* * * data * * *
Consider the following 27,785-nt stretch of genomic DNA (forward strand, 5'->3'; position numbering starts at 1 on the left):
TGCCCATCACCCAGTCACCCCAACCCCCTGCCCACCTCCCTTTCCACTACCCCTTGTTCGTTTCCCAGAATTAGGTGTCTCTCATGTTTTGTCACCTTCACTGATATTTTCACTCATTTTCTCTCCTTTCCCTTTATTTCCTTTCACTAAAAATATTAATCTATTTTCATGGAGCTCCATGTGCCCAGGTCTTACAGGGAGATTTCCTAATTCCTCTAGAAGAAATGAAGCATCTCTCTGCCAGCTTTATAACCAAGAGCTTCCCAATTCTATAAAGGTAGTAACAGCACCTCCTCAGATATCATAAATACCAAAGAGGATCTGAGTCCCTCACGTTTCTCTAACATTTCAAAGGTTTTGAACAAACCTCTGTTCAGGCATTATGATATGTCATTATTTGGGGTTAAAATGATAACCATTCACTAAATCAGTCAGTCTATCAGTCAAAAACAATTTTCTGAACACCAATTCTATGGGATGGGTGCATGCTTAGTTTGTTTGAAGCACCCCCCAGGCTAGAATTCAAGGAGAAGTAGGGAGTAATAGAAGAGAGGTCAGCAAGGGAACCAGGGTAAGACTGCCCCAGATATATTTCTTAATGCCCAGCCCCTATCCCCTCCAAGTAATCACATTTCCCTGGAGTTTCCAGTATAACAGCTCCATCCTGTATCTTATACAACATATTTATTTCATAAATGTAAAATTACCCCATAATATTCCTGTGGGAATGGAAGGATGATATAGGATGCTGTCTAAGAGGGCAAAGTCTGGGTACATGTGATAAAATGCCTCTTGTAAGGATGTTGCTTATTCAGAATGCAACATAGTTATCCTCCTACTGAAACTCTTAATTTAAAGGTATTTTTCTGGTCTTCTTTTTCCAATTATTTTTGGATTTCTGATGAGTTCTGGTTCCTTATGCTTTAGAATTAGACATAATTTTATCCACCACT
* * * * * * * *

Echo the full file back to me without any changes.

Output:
Consider the following 27,785-nt stretch of genomic DNA (forward strand, 5'->3'; position numbering starts at 1 on the left):
TGCCCATCACCCAGTCACCCCAACCCCCTGCCCACCTCCCTTTCCACTACCCCTTGTTCGTTTCCCAGAATTAGGTGTCTCTCATGTTTTGTCACCTTCACTGATATTTTCACTCATTTTCTCTCCTTTCCCTTTATTTCCTTTCACTAAAAATATTAATCTATTTTCATGGAGCTCCATGTGCCCAGGTCTTACAGGGAGATTTCCTAATTCCTCTAGAAGAAATGAAGCATCTCTCTGCCAGCTTTATAACCAAGAGCTTCCCAATTCTATAAAGGTAGTAACAGCACCTCCTCAGATATCATAAATACCAAAGAGGATCTGAGTCCCTCACGTTTCTCTAACATTTCAAAGGTTTTGAACAAACCTCTGTTCAGGCATTATGATATGTCATTATTTGGGGTTAAAATGATAACCATTCACTAAATCAGTCAGTCTATCAGTCAAAAACAATTTTCTGAACACCAATTCTATGGGATGGGTGCATGCTTAGTTTGTTTGAAGCACCCCCCAGGCTAGAATTCAAGGAGAAGTAGGGAGTAATAGAAGAGAGGTCAGCAAGGGAACCAGGGTAAGACTGCCCCAGATATATTTCTTAATGCCCAGCCCCTATCCCCTCCAAGTAATCACATTTCCCTGGAGTTTCCAGTATAACAGCTCCATCCTGTATCTTATACAACATATTTATTTCATAAATGTAAAATTACCCCATAATATTCCTGTGGGAATGGAAGGATGATATAGGATGCTGTCTAAGAGGGCAAAGTCTGGGTACATGTGATAAAATGCCTCTTGTAAGGATGTTGCTTATTCAGAATGCAACATAGTTATCCTCCTACTGAAACTCTTAATTTAAAGGTATTTTTCTGGTCTTCTTTTTCCAATTATTTTTGGATTTCTGATGAGTTCTGGTTCCTTATGCTTTAGAATTAGACATAATTTTATCCACCACT